Oh man – who’s feeling tired these days? I definitely go through phases, but when the weather isn’t great and my motivation is low, I can really start to feel the low energy. But what does it actually mean when you say you’re feeling tired? Having experienced training for endurance events, being a new mother to a non-sleeping baby, being a working parent to young kids, living through a pandemic with teens, I consider myself a bit of a connoisseur of fatigue. And let me tell you – there is not one word which adequately covers all of these sensations! I think there should definitely be different words to describe each experience – especially when, as a coach, an athlete tells me they’re “tired”. Ok … that’s a very rough start. In case it might be helpful for you in deciphering how you’re feeling, here is a brief breakdown of my different sensations of “fatigue” (I’m sure there are more):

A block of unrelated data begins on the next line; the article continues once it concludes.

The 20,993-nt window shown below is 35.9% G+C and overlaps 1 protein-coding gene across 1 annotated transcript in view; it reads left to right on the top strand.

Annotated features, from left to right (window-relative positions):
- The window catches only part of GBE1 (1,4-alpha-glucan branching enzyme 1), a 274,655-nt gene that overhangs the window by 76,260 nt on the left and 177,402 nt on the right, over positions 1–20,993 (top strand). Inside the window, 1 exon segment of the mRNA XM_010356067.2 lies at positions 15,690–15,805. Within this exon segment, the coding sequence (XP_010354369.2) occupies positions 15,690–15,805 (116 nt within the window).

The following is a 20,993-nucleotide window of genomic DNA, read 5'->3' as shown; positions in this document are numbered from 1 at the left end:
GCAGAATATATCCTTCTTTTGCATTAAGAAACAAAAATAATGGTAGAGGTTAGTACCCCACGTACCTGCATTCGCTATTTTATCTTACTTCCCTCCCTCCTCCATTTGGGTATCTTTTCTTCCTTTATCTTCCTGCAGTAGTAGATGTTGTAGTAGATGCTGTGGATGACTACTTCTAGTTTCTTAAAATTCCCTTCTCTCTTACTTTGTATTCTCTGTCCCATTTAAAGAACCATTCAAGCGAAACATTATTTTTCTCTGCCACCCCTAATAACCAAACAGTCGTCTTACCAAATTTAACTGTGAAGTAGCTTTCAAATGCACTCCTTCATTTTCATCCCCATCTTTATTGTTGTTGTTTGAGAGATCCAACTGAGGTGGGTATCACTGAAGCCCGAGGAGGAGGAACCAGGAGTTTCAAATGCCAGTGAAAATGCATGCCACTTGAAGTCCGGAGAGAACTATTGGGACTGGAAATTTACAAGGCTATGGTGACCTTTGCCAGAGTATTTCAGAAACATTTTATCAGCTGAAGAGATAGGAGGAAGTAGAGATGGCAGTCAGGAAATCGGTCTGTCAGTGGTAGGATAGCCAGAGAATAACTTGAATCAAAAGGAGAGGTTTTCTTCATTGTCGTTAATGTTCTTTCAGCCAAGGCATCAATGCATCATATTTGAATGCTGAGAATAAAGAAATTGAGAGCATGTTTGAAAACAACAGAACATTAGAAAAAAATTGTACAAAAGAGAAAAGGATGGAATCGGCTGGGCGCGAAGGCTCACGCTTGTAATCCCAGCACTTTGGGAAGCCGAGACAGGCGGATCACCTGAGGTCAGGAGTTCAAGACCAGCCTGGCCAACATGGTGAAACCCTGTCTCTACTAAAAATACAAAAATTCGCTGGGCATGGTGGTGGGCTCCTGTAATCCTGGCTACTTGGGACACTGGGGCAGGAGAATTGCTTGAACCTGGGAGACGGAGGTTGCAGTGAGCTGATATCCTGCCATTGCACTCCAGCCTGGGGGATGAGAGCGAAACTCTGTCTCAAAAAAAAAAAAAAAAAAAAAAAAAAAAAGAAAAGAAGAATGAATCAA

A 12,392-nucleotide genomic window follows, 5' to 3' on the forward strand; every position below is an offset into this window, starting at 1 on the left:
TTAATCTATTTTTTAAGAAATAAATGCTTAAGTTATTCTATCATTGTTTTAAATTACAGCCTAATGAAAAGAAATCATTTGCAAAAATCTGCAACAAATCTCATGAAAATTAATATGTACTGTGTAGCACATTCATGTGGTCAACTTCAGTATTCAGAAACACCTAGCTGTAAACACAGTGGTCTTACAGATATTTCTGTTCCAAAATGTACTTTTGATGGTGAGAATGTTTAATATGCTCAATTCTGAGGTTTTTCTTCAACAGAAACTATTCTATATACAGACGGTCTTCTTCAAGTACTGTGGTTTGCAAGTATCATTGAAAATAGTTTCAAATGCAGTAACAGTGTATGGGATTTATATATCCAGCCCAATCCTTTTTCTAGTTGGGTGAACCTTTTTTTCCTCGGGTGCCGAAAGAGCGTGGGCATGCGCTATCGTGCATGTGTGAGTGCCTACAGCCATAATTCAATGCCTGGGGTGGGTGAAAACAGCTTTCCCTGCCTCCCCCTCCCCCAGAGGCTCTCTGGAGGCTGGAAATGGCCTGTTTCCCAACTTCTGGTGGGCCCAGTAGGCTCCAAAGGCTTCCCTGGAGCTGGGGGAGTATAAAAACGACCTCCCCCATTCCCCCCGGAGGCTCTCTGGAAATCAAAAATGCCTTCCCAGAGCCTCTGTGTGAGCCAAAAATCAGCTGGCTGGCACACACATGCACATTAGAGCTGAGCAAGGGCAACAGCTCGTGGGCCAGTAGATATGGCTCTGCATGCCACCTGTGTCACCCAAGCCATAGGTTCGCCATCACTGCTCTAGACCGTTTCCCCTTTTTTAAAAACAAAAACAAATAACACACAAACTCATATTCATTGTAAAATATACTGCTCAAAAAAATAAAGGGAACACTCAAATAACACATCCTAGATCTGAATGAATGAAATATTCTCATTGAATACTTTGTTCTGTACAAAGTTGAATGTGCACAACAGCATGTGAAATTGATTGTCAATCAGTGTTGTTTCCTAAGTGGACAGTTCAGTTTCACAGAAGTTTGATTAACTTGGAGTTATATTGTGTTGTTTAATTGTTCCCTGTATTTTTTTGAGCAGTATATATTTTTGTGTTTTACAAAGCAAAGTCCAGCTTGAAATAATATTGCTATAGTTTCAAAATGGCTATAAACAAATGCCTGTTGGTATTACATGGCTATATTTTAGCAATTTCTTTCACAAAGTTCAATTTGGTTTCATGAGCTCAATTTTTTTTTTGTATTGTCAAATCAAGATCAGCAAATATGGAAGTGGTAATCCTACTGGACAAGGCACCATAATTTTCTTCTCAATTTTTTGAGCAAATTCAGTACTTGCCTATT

If I’ve just completed a hard workout, I may have the fatigued but “buzzing” feeling in my legs – a satisfying sensation because it means I’ve just worked hard and will hopefully reap the benefits – by becoming more fit, stronger, faster in my next outing. My legs are tired (that’s the point), but good tired.
If I’ve just finished a long run, I probably have more of an energy depleted feeling of fatigue. It’s also satisfying for similar reasons, but demands slower movement and less activity for the next 24 hours. It’s more in my whole body than just my legs.
In the day and sometimes days leading up to a race, I often self-check and find I’m feeling tired. I’ve done this enough that I know it’s a false cue from my mind. It’s either nerves, or my mind forcing me to conserve energy for a big upcoming effort, but I’m familiar enough with this routine that I now welcome it as part of the race experience. And as soon as I get close enough to the start for adrenaline to take over, the phantom fatigue vanishes.